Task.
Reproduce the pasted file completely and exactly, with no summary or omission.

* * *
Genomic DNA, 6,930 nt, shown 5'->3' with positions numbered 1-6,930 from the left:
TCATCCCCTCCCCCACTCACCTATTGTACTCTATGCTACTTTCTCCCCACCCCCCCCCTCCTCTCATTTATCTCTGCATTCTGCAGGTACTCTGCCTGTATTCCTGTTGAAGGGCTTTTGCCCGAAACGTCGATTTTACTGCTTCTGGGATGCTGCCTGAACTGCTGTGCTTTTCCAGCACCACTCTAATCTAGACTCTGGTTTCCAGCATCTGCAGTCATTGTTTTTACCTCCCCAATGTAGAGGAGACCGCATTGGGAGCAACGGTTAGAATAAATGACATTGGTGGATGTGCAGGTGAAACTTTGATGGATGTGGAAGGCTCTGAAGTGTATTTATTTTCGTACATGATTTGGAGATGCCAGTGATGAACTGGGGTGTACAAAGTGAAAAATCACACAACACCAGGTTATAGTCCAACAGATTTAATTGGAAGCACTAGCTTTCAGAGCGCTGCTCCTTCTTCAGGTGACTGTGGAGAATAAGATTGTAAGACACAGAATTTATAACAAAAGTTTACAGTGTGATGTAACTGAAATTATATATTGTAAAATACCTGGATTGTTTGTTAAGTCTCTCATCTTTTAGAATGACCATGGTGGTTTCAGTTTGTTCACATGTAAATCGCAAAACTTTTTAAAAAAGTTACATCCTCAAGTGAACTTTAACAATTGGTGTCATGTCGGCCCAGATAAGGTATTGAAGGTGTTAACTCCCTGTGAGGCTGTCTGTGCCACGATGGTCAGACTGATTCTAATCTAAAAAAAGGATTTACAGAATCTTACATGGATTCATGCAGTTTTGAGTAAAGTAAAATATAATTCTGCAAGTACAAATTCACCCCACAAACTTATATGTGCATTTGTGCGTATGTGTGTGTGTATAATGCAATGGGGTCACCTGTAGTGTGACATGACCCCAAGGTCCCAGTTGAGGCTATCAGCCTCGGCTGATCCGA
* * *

Genomic DNA, 6,930 nt, shown 5'->3' with positions numbered 1-6,930 from the left:
TCATCCCCTCCCCCACTCACCTATTGTACTCTATGCTACTTTCTCCCCACCCCCCCCCTCCTCTCATTTATCTCTGCATTCTGCAGGTACTCTGCCTGTATTCCTGTTGAAGGGCTTTTGCCCGAAACGTCGATTTTACTGCTTCTGGGATGCTGCCTGAACTGCTGTGCTTTTCCAGCACCACTCTAATCTAGACTCTGGTTTCCAGCATCTGCAGTCATTGTTTTTACCTCCCCAATGTAGAGGAGACCGCATTGGGAGCAACGGTTAGAATAAATGACATTGGTGGATGTGCAGGTGAAACTTTGATGGATGTGGAAGGCTCTGAAGTGTATTTATTTTCGTACATGATTTGGAGATGCCAGTGATGAACTGGGGTGTACAAAGTGAAAAATCACACAACACCAGGTTATAGTCCAACAGATTTAATTGGAAGCACTAGCTTTCAGAGCGCTGCTCCTTCTTCAGGTGACTGTGGAGAATAAGATTGTAAGACACAGAATTTATAACAAAAGTTTACAGTGTGATGTAACTGAAATTATATATTGTAAAATACCTGGATTGTTTGTTAAGTCTCTCATCTTTTAGAATGACCATGGTGGTTTCAGTTTGTTCACATGTAAATCGCAAAACTTTTTAAAAAAGTTACATCCTCAAGTGAACTTTAACAATTGGTGTCATGTCGGCCCAGATAAGGTATTGAAGGTGTTAACTCCCTGTGAGGCTGTCTGTGCCACGATGGTCAGACTGATTCTAATCTAAAAAAAGGATTTACAGAATCTTACATGGATTCATGCAGTTTTGAGTAAAGTAAAATATAATTCTGCAAGTACAAATTCACCCCACAAACTTATATGTGCATTTGTGCGTATGTGTGTGTGTATAATGCAATGGGGTCACCTGTAGTGTGACATGACCCCAAGGTCCCAGTTGAGGCTATCAGCCTCGGCTGATCCGA